Seven sofas that deserve to be centre of attention
The sofa is one of the most well-used pieces of furniture in the home, so it's a good way to make a statement. Dezeen editor-at-large Amy Frearson picks out seven new designs that do exactly that.
Assemble by Destroyers Builders for Valerie Objects
Belgian designer Linde Freya Tangelder imagined pebble stones when designing Assemble, the first sofa from homeware brand Valerie Objects, launched at the Maison&Objet furniture fair in Paris.
As the name suggests, the idea is for you to assemble your own sofa out of the various different elements. Single and double seaters can be paired with asymmetric backrests, corner elements, side tables and poufs, creating endless configurations.
"This universal fit was a very important feature in my design process," explained Tangelder.
Stack by Nendo for La Manufacture
Japanese studio Nendo has gone to a lot of effort to make this sofa look effortless.
Debuting in the Paris showroom of newly launched brand La Manufacture, Stack looks like a pile of cushions that have been casually thrown together. In fact, its large padded elements are actually held in place by a hidden structure.
The design team carried out numerous tests and built many prototypes to ensure that each arrangement offers plenty of comfort.
Luizet by Luca Nichetto for La Manufacture
Another piece in the La Manufacture collection, Luizet was designed by the brand's art director Luca Nichetto.
Designed to look good from any angle, the sofa comprises various geometric elements that can be mixed and matched. Seats can be circular, semi-circular or square, while the back and armrests are formed of both rectangular cushions and large curving tubes.
The design can also be customised with the addition of side tables and poufs.
Major Tom by Maisondada
The first sofa from Chinese furniture brand Maisondada was designed by co-founder Thomas Dariel with fashion in mind.
The cushions and upholstery are available in a range of Kvadrat fabrics, but typically the inside and outside surfaces are in contrasting shades to create the impression that the sofa is wearing a jacket.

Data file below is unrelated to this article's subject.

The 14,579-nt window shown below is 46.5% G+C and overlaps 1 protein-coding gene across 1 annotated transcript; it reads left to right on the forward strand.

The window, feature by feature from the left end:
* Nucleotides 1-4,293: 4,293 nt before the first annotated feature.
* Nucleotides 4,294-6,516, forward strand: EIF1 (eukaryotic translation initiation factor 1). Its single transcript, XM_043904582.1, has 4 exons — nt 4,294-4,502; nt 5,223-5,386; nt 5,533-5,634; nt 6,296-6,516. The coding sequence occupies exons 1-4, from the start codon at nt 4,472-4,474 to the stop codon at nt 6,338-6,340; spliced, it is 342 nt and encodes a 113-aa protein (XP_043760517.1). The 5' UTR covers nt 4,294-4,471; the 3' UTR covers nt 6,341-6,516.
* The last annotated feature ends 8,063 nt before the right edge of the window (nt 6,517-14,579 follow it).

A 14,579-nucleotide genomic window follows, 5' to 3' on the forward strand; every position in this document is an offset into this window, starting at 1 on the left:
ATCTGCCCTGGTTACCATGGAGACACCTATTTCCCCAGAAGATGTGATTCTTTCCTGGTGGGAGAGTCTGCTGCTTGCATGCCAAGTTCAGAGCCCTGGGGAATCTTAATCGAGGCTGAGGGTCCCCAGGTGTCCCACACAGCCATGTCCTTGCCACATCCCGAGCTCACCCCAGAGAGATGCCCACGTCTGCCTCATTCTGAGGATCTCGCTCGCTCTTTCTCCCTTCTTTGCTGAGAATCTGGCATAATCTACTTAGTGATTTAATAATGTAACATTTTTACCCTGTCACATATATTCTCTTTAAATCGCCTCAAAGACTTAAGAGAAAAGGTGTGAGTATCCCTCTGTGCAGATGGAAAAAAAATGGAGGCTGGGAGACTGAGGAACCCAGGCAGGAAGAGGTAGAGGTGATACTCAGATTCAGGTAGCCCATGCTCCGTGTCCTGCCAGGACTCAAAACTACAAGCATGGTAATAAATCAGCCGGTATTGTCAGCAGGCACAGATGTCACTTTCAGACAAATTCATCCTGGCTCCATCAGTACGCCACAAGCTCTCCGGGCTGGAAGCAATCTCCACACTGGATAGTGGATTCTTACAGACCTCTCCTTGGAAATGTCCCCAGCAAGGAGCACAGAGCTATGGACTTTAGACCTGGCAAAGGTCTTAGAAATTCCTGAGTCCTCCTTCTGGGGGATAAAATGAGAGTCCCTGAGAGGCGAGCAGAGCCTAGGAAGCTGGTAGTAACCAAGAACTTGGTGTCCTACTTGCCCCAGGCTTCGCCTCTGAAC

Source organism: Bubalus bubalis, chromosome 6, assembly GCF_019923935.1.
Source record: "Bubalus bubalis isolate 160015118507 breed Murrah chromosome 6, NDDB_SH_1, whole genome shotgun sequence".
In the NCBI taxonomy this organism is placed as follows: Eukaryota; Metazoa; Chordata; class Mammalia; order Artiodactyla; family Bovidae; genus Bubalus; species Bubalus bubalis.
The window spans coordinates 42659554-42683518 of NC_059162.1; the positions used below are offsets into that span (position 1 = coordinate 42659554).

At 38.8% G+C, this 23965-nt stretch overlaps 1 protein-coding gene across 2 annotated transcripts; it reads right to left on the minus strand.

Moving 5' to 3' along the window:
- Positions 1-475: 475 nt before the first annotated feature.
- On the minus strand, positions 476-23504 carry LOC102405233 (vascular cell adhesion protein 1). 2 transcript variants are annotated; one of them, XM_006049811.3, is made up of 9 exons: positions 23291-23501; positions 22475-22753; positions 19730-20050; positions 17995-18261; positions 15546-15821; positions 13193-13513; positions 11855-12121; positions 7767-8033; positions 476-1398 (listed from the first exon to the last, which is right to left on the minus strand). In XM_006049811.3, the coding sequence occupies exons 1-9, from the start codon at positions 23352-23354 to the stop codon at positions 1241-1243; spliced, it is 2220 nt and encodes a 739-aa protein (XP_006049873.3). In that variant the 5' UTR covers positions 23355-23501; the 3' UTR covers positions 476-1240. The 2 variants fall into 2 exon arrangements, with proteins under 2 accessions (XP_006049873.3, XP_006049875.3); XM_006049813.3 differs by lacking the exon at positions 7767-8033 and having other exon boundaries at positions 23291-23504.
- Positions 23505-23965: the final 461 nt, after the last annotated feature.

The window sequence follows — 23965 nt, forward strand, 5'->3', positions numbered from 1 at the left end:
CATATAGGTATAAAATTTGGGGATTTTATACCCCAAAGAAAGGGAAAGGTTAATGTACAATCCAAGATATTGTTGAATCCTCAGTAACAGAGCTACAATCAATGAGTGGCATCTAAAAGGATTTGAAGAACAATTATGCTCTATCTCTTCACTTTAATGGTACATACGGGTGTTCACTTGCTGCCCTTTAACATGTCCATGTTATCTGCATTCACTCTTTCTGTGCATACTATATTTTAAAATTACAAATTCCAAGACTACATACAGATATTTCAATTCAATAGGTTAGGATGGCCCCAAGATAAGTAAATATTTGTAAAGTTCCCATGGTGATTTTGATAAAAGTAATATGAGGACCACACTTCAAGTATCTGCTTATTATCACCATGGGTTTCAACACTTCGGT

The name, Major Tom, is a subtle reference to this feature – Dariel likens it to the Pierre Cardin jacket that David Bowie wore in the video for Space Oddity. "Fifty years after the moon landing, we are still looking at the stars," said the brand.
Pukka by Yabu Pushelberg for Ligne Roset
Comfort was the utmost consideration for Canadian duo George Yabu and Glenn Pushelberg when creating Pukka.
Debuted at both the IMM Cologne and Maison&Objet furniture fairs, the design is one of four new sofas from French brand Ligne Roset, and it is by far the most simple and effective of the collection.
It is made up of layers of foam of different density, ensuring it is extremely comfortable and supportive. Different stretchy fabrics can be chosen to cover this soft structure, although a wool stretch velvet is recommended.
Asmara by Bernard Govin for Ligne Roset
In celebration of its 160th anniversary, Ligne Roset is also reissuing a classic 1960s design that is guaranteed to become the centrepiece of any room it is displayed in.
Created by French designer Bernard Govin, Asmara is a sectional sofa system made up of modules with convex and concave surfaces. When placed together, they create an undulating landscape that you can sit on or lie over.
Ligne Roset describes the design as a symbol of "sexual freedom and sensual emancipation".
Wonder Sofa by Space Copenhagen for Gubi
Lounge furniture from the 1970s gets a contemporary update in this design by Danish studio Space Copenhagen.
Launched at IMM Cologne, Gubi's Wonder Sofa is a generously sized sectional that comes in various configurations. Plump cushions are neatly folded over the backrest, making it as comfortable to lean against as it is to sit on.
"The Wonder Sofa has details that radiate welcome, relaxation and comfort, while remaining calm and minimal in its expression, making it the perfect centrepiece," said Gubi owner and creative director Jacob Gubi Olsen.